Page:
Planting Under A Pine Tree - Knowledgebase Question

Bloomington, IN
Question by mcbridemj
January 20, 2001
We just recently bought our home last spring. We have two very large and very old pine trees in our front yard. The grass under the trees is dead. I have tryed to grow grass there unsuccessfully. It seems that the ground is rock hard.
Is there anything I can grow under these trees to fill in this area. Or do to the ground to grow grass?


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Answer from NGA
January 20, 2001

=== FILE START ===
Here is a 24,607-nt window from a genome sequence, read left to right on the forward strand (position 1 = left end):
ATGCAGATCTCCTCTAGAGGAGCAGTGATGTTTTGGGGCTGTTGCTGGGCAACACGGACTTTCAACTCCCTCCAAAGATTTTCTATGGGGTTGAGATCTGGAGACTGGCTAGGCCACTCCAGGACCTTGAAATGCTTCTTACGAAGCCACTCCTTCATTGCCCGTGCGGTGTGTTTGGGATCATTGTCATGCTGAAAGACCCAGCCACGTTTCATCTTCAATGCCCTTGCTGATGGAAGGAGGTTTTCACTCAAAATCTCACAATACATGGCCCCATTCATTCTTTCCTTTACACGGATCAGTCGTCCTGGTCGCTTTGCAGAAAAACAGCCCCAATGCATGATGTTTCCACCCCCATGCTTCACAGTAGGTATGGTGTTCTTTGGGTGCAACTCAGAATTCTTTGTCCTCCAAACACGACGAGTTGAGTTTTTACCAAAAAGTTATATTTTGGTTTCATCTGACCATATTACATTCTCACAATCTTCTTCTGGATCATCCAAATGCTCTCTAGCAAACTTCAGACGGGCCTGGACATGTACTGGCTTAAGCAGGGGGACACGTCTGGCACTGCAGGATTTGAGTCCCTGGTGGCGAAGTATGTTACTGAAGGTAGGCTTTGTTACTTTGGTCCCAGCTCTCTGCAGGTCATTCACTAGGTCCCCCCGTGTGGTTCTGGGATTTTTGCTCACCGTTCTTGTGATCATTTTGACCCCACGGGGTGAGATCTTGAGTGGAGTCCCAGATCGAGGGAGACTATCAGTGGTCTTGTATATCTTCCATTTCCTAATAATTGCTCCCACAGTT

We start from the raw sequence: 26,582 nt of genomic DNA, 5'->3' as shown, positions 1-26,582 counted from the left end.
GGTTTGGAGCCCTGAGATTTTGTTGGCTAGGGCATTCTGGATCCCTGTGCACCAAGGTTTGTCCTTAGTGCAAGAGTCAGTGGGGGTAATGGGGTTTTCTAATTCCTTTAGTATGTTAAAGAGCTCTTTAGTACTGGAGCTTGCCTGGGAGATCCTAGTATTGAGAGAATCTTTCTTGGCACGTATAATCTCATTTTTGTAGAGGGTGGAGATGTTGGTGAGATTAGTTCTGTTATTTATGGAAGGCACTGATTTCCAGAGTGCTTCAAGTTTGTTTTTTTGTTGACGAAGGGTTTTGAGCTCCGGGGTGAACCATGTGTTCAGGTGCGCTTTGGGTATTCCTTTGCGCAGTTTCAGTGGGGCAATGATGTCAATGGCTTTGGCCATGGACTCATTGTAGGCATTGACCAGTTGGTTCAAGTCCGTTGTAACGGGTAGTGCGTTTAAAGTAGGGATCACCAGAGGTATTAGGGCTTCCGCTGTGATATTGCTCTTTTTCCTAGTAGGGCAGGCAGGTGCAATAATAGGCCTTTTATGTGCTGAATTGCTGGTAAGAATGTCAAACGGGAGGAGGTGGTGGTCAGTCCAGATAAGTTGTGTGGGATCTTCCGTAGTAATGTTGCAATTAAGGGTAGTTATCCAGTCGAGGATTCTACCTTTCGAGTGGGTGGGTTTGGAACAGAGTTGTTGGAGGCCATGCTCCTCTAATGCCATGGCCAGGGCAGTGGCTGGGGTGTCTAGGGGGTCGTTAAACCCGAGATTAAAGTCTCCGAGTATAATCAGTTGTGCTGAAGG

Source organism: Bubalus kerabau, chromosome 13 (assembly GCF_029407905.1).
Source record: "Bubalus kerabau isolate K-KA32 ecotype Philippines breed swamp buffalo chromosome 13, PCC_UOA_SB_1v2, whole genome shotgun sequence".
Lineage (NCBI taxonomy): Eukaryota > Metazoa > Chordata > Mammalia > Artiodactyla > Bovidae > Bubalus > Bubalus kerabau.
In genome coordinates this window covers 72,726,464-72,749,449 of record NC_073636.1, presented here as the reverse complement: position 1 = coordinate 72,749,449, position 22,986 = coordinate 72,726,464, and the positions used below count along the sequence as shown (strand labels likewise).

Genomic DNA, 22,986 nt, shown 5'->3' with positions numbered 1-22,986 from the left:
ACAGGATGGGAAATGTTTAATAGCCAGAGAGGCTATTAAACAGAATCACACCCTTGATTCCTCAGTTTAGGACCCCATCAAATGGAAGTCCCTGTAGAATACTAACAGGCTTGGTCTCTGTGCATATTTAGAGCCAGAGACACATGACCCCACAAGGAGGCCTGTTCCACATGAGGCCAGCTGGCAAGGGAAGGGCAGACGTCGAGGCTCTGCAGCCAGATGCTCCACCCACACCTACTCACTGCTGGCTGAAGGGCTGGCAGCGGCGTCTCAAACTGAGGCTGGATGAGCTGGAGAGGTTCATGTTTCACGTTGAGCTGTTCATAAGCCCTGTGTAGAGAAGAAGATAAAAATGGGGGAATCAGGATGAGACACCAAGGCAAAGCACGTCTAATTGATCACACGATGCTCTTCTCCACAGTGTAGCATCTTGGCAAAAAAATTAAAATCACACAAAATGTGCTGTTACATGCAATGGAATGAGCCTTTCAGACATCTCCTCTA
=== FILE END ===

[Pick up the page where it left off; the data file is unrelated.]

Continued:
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The soil beneath pines tends to be on the acidic end of the pH scale because of the needles they drop. Another problem associated with growing plants under pines is that the trees have fibrous roots near the soil surface which will compete with any other plant for moisture and nutrients. Additionally, the canopy of pines effectively divert rainwater so things are usually pretty dry directly under the trees. Now that you have a little background information on why it's so difficult to grow plants under pines, you're better equipped to make the right plant choices. Look for plants that grow well in acidic soils, have shallow roots, grow in partially shady locations, and don't mind dry conditions. Some of the plants that will adjust to these conditions include Artemisia, Erigeron karvinskianus (Santa Barbara Daisy), California Poppy, Heuchera (Coral Bells), Limonium, Evening Primrose (Oenothera), Penstemon, Romneya coulteri (Matilija Poppy), Salvia, Santolina (Lavender Cotton), Stonecrop, Campanula and Ferns of all kinds.

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